This is a bottling from the Scotch Malt Whisky Society, a very large whisky club which buys casks and bottles them independently. The bottlings don’t usually reveal the name of the distillery and each bottling is instead given its own unique name. However each bottle does display a code made up of the cask number and distillery (42 is Tobermory/Ledaig), so with a little internetting one can figure it out.
This little beauty is from Ledaig, a favourite of mine. And it’s name is Purple Relaxation. Each bottling comes with a little blurb and this one’s is:
“Delicate perfumed lavender smoke made us feel calm, relaxed and all the tension fell away as we imagined wandering through a field of purple flowers on our way home where a freshly brewed cup of Lapsang souchong tea was waiting for us. The taste was almost identical to the nose; peaceful, sweet, slightly herbal, lavender smoke. Diluted even more delicate, if that is possible, sweet smoked iced gems and a blueberry lavender fizz cocktail with a slice of lime. On the palate, delicious, subtle flavours and the texture was that of lavender honeycomb apricot ice cream with a suggestion of purple smoke.”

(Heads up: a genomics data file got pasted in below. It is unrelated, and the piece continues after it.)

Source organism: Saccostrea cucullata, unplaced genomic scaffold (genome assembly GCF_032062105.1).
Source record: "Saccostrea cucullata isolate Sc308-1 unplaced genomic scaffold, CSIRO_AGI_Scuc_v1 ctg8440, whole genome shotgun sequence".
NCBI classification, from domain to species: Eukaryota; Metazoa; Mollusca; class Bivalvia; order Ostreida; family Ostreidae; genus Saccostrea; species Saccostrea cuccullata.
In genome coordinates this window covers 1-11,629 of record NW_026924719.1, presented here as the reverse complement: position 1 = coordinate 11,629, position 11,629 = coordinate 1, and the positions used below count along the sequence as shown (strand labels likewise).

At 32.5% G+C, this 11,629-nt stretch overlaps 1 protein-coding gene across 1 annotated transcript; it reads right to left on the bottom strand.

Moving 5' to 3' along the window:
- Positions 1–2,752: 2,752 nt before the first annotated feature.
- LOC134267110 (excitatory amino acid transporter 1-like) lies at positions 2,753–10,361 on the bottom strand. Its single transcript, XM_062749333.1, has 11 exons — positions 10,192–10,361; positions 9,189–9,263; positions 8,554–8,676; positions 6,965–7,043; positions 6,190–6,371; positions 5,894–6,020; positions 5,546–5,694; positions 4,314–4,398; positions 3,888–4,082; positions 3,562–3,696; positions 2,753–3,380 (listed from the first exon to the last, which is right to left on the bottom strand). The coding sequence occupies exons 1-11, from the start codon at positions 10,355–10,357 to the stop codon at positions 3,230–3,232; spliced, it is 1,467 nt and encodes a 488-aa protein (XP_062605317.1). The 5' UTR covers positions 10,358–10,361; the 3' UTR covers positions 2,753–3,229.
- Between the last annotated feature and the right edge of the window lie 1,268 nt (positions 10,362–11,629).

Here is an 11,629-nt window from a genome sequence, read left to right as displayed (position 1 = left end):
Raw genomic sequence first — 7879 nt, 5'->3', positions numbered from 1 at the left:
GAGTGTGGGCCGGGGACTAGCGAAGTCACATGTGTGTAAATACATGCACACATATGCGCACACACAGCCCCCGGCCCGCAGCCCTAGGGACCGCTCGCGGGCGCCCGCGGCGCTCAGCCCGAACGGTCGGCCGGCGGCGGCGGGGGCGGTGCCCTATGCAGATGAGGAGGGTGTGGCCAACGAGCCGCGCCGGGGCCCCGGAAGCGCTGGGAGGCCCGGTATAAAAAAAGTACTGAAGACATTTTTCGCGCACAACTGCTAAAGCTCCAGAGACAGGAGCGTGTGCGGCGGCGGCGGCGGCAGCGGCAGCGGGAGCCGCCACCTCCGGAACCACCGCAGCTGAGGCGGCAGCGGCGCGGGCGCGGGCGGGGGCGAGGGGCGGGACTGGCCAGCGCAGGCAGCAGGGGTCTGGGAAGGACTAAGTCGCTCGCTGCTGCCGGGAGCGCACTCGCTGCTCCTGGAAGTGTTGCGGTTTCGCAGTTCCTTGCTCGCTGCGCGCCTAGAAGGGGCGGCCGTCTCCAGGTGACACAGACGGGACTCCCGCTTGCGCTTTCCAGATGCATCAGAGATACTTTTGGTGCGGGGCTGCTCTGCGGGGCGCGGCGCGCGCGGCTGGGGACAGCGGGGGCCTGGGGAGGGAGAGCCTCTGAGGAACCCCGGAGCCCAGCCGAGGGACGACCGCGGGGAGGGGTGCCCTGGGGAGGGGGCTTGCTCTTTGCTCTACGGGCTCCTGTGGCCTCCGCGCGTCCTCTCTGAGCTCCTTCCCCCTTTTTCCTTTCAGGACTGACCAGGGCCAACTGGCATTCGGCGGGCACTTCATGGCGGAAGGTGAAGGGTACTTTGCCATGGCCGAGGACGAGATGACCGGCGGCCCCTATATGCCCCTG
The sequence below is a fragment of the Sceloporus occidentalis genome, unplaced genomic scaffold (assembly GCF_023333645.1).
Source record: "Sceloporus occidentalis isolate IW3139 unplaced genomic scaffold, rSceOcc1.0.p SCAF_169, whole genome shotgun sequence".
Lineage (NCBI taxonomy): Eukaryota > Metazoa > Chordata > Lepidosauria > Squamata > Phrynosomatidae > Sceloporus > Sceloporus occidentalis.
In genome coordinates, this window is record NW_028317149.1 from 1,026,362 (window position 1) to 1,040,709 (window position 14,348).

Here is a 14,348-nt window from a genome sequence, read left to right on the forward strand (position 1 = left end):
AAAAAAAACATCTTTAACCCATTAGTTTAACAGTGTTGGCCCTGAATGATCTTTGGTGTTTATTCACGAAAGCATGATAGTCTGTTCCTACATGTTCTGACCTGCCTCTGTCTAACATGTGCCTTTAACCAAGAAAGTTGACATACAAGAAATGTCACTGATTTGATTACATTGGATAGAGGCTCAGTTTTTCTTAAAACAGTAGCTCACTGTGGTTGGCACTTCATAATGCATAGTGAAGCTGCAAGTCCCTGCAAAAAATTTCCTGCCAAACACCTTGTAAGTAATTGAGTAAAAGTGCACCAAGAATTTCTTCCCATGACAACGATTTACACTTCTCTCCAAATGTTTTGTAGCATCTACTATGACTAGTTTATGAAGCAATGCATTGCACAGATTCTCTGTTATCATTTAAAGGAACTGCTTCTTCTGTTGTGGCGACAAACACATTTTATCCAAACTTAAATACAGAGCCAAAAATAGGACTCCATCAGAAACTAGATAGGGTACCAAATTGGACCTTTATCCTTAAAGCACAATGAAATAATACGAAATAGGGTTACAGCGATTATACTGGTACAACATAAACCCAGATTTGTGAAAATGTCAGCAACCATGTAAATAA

Gentle and delicate are not usually words I’d use to describe a young Ledaig, especially at close to 60% ABV, but the guys at SMWS usually know what they’re talking about so let’s have a taste.
Aged 9 years. 59.3%ABV. Matured in a refill bourbon cask. No colourant added, non-chill filtered and bottled at cask strength from a single cask.
Nose: Might be the name playing tricks on me, but I’m smelling purple flowers, lilacs, lavender and violets. The peat then bubbles up, very mineral in character. There’s a distinct malty, porridge note behind the peat, even some new makey notes. Fresh linen stored with mothballs. Something here reminds me of a cold English ale.
Palate: Quite gentle for what it is. More fresh linen and soft floral notes. Then the salt and peat shows up, the peat being somewhat sweet now, porridge and soft, juicy fruit.
Finish: Long. Dry wood. Yellow cherries. Sweet but salty peat. Bit of gentle woodspice in the throat.
Would I buy this: Yes (if I were an SMWS member).
Would I order this in a bar: Yes.
Would I drink this if someone gave me a glass: Yes.
As usual, this SMWS bottling didn’t disappoint. This Ledaig was bold and flavourful, yet somehow still quite gentle and the young malt notes were well balanced out here. A really great example of how good a young whisky can be, absolutely fantastic.